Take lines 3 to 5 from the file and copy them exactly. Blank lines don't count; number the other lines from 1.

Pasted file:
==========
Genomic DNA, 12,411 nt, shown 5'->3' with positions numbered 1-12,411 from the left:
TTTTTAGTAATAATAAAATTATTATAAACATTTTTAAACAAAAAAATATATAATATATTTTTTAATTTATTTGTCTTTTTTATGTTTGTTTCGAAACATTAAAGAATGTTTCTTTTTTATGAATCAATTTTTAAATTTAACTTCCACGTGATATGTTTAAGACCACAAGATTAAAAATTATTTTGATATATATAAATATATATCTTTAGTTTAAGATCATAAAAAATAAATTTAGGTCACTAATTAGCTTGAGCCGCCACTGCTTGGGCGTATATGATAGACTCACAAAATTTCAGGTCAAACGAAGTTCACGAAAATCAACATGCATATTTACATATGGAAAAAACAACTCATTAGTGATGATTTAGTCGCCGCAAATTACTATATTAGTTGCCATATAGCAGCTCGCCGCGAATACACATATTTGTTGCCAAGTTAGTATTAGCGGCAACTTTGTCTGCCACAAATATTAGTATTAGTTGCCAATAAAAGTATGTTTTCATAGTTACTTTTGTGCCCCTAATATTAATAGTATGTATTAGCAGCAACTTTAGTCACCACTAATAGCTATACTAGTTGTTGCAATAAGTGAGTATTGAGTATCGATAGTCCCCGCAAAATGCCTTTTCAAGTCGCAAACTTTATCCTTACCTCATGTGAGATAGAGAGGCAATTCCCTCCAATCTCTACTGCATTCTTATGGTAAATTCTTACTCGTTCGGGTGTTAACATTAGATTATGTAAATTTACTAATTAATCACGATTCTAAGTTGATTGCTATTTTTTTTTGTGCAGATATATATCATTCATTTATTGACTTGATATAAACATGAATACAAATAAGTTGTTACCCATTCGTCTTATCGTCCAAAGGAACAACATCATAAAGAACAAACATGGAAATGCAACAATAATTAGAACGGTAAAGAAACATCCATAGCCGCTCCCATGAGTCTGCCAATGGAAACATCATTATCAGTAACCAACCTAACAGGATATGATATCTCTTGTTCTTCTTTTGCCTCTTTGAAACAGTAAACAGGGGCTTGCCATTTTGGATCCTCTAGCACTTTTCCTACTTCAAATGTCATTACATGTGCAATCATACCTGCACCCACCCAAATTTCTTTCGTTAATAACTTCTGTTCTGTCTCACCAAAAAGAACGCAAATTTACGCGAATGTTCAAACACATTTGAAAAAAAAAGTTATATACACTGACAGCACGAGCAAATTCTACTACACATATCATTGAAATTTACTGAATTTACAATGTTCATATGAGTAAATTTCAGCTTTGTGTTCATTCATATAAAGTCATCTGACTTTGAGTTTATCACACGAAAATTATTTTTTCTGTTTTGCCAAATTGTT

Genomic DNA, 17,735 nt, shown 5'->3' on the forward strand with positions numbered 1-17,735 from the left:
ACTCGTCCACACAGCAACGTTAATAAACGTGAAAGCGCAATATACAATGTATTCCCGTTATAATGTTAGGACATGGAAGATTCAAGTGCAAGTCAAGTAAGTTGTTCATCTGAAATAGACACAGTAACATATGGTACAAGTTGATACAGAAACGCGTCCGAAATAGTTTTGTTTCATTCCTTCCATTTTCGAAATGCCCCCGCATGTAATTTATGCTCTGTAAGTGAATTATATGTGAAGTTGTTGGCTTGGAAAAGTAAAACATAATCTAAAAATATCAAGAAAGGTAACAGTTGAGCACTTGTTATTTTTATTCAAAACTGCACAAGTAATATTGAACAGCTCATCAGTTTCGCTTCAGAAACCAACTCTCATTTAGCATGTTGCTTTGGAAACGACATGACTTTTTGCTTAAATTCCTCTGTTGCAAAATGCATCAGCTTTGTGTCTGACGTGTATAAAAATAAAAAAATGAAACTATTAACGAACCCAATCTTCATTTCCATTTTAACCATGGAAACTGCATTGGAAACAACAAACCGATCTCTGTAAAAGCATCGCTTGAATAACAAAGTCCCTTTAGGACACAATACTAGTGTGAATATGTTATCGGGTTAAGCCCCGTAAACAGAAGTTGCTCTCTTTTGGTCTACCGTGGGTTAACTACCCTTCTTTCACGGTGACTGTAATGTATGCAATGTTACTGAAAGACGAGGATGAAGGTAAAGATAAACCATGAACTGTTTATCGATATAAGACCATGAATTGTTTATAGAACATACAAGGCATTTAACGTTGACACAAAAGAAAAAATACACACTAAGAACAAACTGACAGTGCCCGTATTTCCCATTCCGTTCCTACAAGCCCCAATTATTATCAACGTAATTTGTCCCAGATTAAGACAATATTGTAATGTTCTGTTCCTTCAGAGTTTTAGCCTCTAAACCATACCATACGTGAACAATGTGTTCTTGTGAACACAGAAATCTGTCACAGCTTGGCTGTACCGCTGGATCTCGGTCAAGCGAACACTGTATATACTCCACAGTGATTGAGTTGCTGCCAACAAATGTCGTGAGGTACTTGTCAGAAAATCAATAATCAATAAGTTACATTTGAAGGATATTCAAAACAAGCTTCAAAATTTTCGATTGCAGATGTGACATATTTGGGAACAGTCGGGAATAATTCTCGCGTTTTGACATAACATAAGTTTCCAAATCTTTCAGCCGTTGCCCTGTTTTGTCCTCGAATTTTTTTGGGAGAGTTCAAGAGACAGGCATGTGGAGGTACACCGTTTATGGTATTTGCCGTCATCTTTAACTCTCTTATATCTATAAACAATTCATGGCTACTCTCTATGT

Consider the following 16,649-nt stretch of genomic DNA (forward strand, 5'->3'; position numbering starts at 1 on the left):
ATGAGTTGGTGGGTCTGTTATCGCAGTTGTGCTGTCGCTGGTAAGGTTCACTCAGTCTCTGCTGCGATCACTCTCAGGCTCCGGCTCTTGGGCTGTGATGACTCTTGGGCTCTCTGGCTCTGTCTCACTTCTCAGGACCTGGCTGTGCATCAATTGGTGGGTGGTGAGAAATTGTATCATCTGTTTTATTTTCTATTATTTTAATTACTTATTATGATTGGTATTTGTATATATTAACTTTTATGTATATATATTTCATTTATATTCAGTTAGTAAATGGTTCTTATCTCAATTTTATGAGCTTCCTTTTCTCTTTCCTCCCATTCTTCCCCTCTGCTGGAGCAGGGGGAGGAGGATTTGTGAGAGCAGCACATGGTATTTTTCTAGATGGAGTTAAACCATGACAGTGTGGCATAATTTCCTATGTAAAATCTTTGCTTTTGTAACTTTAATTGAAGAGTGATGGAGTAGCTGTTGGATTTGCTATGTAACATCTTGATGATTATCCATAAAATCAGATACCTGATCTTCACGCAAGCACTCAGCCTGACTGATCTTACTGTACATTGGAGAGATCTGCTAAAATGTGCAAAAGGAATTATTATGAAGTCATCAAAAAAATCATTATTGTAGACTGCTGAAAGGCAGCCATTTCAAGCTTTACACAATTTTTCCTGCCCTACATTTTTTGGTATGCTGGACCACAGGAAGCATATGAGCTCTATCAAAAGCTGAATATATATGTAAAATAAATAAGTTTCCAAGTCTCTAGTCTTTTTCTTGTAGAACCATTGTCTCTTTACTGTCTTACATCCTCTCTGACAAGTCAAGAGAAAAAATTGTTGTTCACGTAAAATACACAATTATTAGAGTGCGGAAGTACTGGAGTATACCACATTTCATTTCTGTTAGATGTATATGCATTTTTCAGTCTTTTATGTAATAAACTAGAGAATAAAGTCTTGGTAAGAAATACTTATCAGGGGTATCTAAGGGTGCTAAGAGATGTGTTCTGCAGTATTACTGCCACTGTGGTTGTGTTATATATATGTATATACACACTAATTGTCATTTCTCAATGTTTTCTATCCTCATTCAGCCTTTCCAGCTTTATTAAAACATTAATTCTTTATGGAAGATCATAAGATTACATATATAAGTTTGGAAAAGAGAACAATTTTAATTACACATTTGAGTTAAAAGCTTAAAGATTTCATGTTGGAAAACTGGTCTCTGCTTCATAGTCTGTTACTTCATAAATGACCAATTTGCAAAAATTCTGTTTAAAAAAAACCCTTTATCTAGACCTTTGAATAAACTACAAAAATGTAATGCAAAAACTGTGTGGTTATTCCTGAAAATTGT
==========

Genomic DNA, 17,735 nt, shown 5'->3' on the forward strand with positions numbered 1-17,735 from the left:
ACTCGTCCACACAGCAACGTTAATAAACGTGAAAGCGCAATATACAATGTATTCCCGTTATAATGTTAGGACATGGAAGATTCAAGTGCAAGTCAAGTAAGTTGTTCATCTGAAATAGACACAGTAACATATGGTACAAGTTGATACAGAAACGCGTCCGAAATAGTTTTGTTTCATTCCTTCCATTTTCGAAATGCCCCCGCATGTAATTTATGCTCTGTAAGTGAATTATATGTGAAGTTGTTGGCTTGGAAAAGTAAAACATAATCTAAAAATATCAAGAAAGGTAACAGTTGAGCACTTGTTATTTTTATTCAAAACTGCACAAGTAATATTGAACAGCTCATCAGTTTCGCTTCAGAAACCAACTCTCATTTAGCATGTTGCTTTGGAAACGACATGACTTTTTGCTTAAATTCCTCTGTTGCAAAATGCATCAGCTTTGTGTCTGACGTGTATAAAAATAAAAAAATGAAACTATTAACGAACCCAATCTTCATTTCCATTTTAACCATGGAAACTGCATTGGAAACAACAAACCGATCTCTGTAAAAGCATCGCTTGAATAACAAAGTCCCTTTAGGACACAATACTAGTGTGAATATGTTATCGGGTTAAGCCCCGTAAACAGAAGTTGCTCTCTTTTGGTCTACCGTGGGTTAACTACCCTTCTTTCACGGTGACTGTAATGTATGCAATGTTACTGAAAGACGAGGATGAAGGTAAAGATAAACCATGAACTGTTTATCGATATAAGACCATGAATTGTTTATAGAACATACAAGGCATTTAACGTTGACACAAAAGAAAAAATACACACTAAGAACAAACTGACAGTGCCCGTATTTCCCATTCCGTTCCTACAAGCCCCAATTATTATCAACGTAATTTGTCCCAGATTAAGACAATATTGTAATGTTCTGTTCCTTCAGAGTTTTAGCCTCTAAACCATACCATACGTGAACAATGTGTTCTTGTGAACACAGAAATCTGTCACAGCTTGGCTGTACCGCTGGATCTCGGTCAAGCGAACACTGTATATACTCCACAGTGATTGAGTTGCTGCCAACAAATGTCGTGAGGTACTTGTCAGAAAATCAATAATCAATAAGTTACATTTGAAGGATATTCAAAACAAGCTTCAAAATTTTCGATTGCAGATGTGACATATTTGGGAACAGTCGGGAATAATTCTCGCGTTTTGACATAACATAAGTTTCCAAATCTTTCAGCCGTTGCCCTGTTTTGTCCTCGAATTTTTTTGGGAGAGTTCAAGAGACAGGCATGTGGAGGTACACCGTTTATGGTATTTGCCGTCATCTTTAACTCTCTTATATCTATAAACAATTCATGGCTACTCTCTATGT

Consider the following 16,649-nt stretch of genomic DNA (forward strand, 5'->3'; position numbering starts at 1 on the left):